We’d met at a café. I was a regular, it was his first time. But then he came a few more times, and we got talking. It wasn’t a fire-in-your-veins, an-explosion-waiting-to-happen kind of a love story, but we grew into it. We were both single and looking. We’d had a similar upbringing, shared a common set of friends, and had almost analogous plans for the future. Coupledom is really nothing more than a ticking of desirable attributes. It’s like we have an unconscious, invisible scanner inside us that filters potential mates as they walk in and out of our lives. I wish it were more reliable.
“I do know,” he said.
“Know what?” I replied, spitting out the words. “What I like?”
“It’s because you don’t read,” I’d told him once to win an argument. “That you don’t know.”
How has that helped you?” he snapped.
“What do you mean?” I asked him, puzzled.
Are more sensible, for example, because of it?” he said.
Everything is adorable until it stops being that, and then there’s no going back. Love is such a muddling, hazy glass. Wipe the hormones away, and there you are — a staid, boring landscape.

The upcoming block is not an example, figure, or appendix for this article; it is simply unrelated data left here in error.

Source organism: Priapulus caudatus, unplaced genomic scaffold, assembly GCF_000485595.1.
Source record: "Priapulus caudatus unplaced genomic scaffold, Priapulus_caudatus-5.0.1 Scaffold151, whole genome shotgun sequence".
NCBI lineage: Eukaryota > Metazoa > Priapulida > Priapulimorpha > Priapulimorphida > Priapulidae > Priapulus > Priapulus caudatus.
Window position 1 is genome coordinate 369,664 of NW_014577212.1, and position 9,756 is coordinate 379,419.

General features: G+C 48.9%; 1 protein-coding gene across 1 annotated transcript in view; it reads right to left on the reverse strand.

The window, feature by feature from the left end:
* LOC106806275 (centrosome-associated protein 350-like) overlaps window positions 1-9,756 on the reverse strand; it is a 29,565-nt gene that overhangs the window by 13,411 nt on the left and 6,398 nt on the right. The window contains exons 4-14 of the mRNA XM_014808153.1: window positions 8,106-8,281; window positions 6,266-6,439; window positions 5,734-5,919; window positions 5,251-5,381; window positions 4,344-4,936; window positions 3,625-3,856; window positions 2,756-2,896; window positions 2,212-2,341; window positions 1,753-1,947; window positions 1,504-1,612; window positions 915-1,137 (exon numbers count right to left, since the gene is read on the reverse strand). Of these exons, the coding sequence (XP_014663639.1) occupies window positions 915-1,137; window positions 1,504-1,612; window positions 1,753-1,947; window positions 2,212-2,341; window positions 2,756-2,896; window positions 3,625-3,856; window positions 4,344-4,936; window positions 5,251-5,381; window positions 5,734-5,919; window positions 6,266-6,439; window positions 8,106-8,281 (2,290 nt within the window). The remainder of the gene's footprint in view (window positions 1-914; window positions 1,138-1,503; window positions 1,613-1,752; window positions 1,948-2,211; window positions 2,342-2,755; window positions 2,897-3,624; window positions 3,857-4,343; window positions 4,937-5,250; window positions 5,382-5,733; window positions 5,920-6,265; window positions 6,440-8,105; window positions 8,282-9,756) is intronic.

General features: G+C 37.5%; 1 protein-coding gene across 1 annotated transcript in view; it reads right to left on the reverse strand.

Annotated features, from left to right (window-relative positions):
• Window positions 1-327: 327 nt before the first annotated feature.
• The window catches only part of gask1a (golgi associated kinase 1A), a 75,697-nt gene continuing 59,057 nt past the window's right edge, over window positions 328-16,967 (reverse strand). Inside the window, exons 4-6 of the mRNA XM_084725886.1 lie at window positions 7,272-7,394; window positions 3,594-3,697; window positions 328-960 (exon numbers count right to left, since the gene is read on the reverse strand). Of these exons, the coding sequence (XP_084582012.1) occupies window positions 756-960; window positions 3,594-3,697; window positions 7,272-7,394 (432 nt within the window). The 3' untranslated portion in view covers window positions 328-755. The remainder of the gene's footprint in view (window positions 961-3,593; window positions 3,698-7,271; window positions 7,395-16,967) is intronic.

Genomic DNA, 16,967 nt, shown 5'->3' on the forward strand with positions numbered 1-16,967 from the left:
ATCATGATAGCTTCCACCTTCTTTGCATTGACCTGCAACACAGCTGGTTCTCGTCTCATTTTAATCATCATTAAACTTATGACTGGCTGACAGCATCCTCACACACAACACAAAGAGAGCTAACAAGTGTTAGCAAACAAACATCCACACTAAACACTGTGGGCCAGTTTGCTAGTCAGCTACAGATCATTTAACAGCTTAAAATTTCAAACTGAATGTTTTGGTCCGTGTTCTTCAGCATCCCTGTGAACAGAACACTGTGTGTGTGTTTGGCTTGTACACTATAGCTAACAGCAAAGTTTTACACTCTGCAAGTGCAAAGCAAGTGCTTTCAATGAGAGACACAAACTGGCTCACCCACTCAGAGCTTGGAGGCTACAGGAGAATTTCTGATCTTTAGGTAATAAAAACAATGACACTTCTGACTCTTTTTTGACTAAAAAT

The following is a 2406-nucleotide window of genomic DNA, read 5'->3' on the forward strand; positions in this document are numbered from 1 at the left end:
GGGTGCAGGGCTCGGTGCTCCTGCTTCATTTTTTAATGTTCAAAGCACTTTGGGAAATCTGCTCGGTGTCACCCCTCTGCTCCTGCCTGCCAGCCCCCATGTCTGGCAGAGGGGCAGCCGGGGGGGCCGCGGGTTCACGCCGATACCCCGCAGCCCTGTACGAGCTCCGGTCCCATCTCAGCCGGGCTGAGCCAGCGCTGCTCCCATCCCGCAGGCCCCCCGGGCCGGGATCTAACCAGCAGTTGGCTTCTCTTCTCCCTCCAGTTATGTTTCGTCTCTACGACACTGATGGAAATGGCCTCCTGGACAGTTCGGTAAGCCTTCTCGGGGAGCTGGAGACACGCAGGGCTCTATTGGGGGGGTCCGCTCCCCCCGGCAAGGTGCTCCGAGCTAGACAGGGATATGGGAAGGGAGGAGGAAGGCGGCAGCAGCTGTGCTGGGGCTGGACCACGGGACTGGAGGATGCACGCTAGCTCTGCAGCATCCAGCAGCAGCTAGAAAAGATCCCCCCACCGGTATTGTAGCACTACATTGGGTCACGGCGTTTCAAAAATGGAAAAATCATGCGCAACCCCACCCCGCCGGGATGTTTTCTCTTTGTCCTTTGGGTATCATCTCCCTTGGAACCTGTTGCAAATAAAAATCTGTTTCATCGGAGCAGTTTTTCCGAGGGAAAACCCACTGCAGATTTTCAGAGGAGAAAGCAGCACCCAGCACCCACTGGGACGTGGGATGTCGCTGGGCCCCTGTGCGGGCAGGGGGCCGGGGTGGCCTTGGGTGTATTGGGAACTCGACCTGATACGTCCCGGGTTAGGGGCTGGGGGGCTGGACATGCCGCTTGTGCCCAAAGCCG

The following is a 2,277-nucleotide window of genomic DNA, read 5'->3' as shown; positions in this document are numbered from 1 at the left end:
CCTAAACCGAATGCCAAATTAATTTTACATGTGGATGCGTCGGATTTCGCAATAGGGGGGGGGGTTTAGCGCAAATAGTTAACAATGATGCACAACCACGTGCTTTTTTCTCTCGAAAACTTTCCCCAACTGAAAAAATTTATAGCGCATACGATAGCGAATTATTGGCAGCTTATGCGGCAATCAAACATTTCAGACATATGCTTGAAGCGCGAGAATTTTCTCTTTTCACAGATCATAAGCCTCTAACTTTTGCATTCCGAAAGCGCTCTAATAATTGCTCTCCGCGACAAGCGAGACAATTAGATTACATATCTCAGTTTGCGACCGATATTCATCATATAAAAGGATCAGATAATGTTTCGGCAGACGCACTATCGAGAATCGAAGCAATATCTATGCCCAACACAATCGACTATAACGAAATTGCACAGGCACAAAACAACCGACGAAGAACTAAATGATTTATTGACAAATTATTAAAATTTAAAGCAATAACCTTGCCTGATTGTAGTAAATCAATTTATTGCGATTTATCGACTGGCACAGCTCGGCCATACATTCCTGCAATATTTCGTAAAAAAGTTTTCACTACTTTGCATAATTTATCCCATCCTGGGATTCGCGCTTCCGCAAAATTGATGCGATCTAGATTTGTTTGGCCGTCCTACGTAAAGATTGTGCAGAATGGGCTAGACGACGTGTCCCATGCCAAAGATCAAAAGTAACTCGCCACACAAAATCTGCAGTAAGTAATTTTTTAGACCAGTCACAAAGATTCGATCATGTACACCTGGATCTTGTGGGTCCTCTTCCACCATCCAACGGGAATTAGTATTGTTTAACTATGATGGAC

“Let’s talk of other things,” I murmured. “I want to this to be happy. Civil. A standalone night in a sea of plaintive ones. An escape.”

Smita Bhattacharya is an award winning short story writer based out of Mumbai. She has two published books: He Knew a Firefly and Vengeful. Though, seeking to write the next big novel, she considers short stories her pièce de résistance. Her short stories have appeared in several Indian and international publications (The Statesman, DNA-Me, Fiction Magazines, Chicago Literati, Eastlit, Elsewherelit, Earthen Lamp Journal, Slink Chunk Press, Tall Tales, Pomegranate Anthology). Smita works as a management consultant in Mumbai.